Excerpts from the bill reads: “There shall be imposed, charged payable and collected a monthly Communication Service Tax to be levied on charges payable by a user of an electronic communication service other than private electronic communication services. The tax shall be levied on electronic communication services supplied by service providers.

“For the purpose of this clause, the supply of any form of recharges shall be considered as a charge for usage of electronic communication service.

“The tax shall be levied on such electronic communication services like voice calls, SMS, MMS, data usage – both from telecommunication services providers and internet service – as well as pay per view TV stations.

“The tax shall be paid together with the electronic communication service charge payable to the service provider by the consumer of the service.”

Ndume further said the tax would only affect a segment of the society, instead of increasing VAT that would affect the larger economy.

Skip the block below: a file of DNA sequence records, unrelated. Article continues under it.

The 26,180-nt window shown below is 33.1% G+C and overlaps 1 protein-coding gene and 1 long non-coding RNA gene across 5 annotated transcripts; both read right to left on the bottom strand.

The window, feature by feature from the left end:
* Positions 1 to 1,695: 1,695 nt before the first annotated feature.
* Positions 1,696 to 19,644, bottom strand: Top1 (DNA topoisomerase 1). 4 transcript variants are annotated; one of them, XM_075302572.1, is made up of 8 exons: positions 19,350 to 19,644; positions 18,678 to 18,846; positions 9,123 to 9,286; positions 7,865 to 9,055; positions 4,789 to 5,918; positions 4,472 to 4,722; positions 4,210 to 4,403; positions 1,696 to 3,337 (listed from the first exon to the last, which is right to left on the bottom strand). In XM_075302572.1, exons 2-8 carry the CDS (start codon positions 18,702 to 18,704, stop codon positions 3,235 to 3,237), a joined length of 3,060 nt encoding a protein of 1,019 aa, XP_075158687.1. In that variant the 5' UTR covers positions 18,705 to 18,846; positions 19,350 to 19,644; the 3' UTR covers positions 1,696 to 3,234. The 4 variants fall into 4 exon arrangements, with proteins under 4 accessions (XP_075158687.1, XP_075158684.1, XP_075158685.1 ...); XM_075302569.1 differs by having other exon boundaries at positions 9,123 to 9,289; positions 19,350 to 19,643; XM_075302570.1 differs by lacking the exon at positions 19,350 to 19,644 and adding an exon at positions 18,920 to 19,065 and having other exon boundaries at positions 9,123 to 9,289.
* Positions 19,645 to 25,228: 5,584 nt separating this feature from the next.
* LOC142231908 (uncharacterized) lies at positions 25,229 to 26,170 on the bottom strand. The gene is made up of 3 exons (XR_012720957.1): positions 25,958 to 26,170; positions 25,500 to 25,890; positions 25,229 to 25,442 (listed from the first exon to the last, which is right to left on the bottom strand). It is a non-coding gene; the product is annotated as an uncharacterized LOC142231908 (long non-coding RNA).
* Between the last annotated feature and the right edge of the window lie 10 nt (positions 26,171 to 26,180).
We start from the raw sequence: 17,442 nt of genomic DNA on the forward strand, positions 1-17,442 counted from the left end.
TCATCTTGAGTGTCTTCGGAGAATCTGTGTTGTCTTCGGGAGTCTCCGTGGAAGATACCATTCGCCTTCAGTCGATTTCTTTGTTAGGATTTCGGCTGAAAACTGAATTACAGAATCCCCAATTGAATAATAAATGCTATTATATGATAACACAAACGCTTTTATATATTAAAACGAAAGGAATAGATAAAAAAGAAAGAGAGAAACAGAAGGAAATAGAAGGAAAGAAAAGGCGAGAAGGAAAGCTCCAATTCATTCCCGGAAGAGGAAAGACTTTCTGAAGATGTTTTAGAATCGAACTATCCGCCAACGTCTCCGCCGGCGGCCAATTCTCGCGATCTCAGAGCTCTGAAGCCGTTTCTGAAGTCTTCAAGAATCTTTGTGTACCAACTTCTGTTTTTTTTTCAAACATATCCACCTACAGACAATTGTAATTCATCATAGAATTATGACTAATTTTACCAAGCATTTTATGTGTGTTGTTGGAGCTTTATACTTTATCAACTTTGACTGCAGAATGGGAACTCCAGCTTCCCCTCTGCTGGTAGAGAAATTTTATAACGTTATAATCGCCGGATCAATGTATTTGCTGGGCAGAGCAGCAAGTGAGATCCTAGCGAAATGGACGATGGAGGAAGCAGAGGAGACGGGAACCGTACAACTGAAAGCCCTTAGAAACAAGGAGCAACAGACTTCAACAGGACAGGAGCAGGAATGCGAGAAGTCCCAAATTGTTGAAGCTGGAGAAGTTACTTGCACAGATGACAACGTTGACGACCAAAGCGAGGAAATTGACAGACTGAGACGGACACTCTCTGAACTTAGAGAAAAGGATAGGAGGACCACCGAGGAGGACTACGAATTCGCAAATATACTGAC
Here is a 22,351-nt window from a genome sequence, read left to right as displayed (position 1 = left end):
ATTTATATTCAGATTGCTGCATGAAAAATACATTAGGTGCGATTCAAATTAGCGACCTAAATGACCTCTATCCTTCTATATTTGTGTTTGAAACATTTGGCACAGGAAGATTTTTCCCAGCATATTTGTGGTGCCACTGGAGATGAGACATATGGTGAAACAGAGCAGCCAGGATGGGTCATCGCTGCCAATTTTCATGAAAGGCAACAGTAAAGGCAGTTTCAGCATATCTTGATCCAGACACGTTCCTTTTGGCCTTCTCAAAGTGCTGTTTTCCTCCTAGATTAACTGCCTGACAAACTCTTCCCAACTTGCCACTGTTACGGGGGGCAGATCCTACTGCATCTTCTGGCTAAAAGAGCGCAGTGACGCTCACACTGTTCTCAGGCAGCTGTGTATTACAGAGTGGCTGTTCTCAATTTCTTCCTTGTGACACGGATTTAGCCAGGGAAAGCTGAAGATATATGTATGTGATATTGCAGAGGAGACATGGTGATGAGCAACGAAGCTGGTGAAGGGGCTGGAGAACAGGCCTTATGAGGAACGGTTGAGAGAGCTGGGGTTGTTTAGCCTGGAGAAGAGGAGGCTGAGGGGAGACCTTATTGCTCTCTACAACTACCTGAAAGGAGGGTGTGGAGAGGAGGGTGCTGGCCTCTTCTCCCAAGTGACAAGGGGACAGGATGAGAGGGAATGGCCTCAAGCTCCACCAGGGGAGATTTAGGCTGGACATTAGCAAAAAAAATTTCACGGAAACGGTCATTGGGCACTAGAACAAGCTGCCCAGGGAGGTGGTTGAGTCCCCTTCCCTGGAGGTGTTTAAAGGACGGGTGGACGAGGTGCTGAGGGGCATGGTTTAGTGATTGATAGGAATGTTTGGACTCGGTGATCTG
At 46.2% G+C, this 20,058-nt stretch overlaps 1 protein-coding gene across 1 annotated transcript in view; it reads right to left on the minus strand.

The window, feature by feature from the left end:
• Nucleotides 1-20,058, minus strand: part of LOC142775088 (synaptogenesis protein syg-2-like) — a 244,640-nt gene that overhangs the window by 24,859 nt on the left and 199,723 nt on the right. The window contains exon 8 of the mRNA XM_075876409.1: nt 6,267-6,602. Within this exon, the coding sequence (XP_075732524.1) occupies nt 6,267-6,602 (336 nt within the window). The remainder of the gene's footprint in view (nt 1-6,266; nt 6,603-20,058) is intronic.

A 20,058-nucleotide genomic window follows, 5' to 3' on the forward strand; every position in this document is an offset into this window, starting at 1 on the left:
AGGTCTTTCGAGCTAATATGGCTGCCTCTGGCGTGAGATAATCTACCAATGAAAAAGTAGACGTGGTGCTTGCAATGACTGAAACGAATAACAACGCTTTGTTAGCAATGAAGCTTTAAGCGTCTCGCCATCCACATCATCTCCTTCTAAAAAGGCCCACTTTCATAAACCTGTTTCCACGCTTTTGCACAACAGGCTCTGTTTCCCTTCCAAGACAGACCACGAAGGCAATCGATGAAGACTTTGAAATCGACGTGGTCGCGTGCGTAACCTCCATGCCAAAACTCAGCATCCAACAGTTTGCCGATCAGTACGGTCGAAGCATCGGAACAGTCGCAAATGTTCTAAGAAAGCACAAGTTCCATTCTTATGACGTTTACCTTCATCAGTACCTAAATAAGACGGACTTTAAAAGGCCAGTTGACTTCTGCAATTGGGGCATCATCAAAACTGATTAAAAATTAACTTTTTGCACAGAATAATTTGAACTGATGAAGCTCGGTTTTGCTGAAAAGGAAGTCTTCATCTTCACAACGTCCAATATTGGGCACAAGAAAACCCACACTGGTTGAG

“CST is not new! It is being practiced in so many countries, about 83 countries doing it. Ghana increased it from six to nine per cent on October 1. They have been charging this since 2008. I see CST as better alternatively compared to hike in VAT. Increasing VAT from five per cent to 7.5 per cent would affect the poor more. Those who use phone cannot be called to be the poorest people. Out of the 175 million users, only about 60 million are active users,” he noted.

However, the Association of Licensed Telecommunications Operators of Nigeria (ALTON) pointed out that the proposed nine per cent tax would make communication expensive and in turn make life difficult for the average Nigerians.

The Chairman of ALTON, Gbenga Adebayo, said communication was presently one of the most affordable basic needs of Nigerians but cautioned that the proposed increase was offensive and would make it inaccessible to many.